Time for back-to-school immunizations

Yates County Public Health
The N.Y. State Department of Health requires that children attending daycare and pre-K through 12th grade must receive all required doses of vaccines on the recommended schedule in order to attend or remain in school, unless they have a valid medical exemption.

YATES COUNTY – It is almost time for schools to be back in session, and Yates County Public Health wants your children to attend school safely. The New York State Department of Health requires that children attending daycare and pre-K through 12th grade must receive all required doses of vaccines on the recommended schedule in order to attend or remain in school, unless they have a valid medical exemption. This includes all public, private, and religious schools. There are no nonmedical exemptions to school vaccine requirements in New York State.

Within 14 days of the first day of school or daycare, parents must show proof of their child’s up-to-date vaccinations, or provide a valid medical exemption from vaccination. In order to attend or remain in school or daycare, children who are unvaccinated or overdue must receive at least the first dose of all required vaccines within the first 14 days. They also must plan to receive all follow-up doses at the ages and intervals (time between doses) listed in the recommended vaccination schedule.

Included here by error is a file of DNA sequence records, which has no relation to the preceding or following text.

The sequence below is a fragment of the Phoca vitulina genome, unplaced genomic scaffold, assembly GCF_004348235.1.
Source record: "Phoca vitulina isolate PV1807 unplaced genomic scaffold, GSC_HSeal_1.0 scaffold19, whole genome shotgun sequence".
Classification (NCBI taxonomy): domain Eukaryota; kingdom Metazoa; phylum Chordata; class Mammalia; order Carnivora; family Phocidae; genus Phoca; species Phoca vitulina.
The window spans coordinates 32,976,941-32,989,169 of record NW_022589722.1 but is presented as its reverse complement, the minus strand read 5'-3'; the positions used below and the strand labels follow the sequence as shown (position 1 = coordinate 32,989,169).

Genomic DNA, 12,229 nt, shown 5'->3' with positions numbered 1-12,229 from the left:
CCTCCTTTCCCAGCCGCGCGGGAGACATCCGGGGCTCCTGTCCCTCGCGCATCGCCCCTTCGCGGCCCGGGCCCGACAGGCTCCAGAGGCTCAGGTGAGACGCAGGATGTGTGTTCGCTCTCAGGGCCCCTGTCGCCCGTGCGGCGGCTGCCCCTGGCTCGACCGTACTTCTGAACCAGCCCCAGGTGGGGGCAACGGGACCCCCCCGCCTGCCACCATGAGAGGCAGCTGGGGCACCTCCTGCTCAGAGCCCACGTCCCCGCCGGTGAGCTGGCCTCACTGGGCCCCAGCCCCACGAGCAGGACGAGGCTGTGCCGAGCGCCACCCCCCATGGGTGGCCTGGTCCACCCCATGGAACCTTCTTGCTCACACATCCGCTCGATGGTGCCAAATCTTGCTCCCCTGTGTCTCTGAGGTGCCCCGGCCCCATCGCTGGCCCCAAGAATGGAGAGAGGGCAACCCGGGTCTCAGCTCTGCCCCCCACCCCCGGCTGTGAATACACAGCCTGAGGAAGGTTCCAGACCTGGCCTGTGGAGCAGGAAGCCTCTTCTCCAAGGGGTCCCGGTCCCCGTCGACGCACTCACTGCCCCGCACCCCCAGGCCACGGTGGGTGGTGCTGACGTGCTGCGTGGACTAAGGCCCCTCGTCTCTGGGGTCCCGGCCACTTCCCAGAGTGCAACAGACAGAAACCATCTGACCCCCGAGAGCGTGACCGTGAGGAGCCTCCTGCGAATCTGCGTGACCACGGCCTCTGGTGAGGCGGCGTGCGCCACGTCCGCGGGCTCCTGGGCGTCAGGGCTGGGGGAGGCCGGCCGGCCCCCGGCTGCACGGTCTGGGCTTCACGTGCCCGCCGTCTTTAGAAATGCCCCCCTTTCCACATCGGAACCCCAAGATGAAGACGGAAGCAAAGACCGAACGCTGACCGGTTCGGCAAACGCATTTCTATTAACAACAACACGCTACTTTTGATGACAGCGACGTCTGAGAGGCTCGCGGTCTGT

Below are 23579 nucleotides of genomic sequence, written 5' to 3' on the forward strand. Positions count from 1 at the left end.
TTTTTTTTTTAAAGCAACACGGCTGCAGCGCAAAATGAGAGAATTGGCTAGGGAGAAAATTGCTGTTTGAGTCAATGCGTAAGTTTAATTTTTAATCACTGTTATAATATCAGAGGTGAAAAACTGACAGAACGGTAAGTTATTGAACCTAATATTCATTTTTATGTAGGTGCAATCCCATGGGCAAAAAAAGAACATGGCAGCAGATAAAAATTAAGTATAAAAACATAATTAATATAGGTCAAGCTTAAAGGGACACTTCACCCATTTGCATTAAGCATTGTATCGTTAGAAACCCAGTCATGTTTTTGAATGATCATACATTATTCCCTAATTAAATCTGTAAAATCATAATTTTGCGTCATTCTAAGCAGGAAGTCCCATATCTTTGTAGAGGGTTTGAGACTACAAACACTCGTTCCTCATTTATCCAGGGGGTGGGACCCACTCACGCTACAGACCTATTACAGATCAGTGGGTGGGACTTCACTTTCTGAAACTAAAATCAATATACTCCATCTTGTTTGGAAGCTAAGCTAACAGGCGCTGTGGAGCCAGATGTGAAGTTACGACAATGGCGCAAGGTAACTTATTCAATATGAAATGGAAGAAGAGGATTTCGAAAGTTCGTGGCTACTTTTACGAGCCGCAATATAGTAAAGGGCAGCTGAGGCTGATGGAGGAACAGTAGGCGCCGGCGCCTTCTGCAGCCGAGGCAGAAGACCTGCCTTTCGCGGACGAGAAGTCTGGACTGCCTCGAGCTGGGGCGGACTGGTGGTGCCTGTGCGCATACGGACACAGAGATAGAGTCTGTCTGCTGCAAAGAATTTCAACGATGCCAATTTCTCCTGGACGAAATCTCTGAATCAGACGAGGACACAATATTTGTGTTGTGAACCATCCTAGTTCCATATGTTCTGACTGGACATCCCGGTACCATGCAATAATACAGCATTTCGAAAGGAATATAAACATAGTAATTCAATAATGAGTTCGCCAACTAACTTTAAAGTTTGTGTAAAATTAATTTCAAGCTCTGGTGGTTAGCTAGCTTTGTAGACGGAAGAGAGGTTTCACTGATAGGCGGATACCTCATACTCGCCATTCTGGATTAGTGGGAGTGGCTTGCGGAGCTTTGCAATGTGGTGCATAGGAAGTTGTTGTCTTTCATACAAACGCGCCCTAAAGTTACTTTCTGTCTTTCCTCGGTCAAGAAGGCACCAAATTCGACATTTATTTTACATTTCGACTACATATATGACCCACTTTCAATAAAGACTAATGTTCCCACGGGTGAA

Vaccines required for daycare, pre-K, and school attendance:

· Diphtheria and Tetanus toxoid-containing vaccine and Pertussis vaccine (DTaP or Tdap)

· Hepatitis B vaccine

· Measles, Mumps and Rubella vaccine (MMR)

· Polio vaccine

· Varicella (Chickenpox) vaccine

Additional vaccines required for middle and high school:

· Tdap vaccine for Grades 6-12

· Meningococcal conjugate vaccine (MenACWY) for Grades 7-12

    *Students in Grade 12 need an additional booster dose of MenACWY on or after their 16th birthday

Additional vaccines required for daycare and pre-K:

· Haemophilus influenzae type b conjugate vaccine (HiB)

· Pneumococcal Conjugate vaccine (PCV)

Vaccines are safe and effective in preventing serious illness. The main risk associated with vaccines is the common, mild side effects including redness and swelling at the injection site. The disease-prevention benefits of getting vaccines are much greater than the possible side effects for almost all children. If you or your child is in need of vaccines, or have any questions, call Yates County Public Health at 315-536-5160.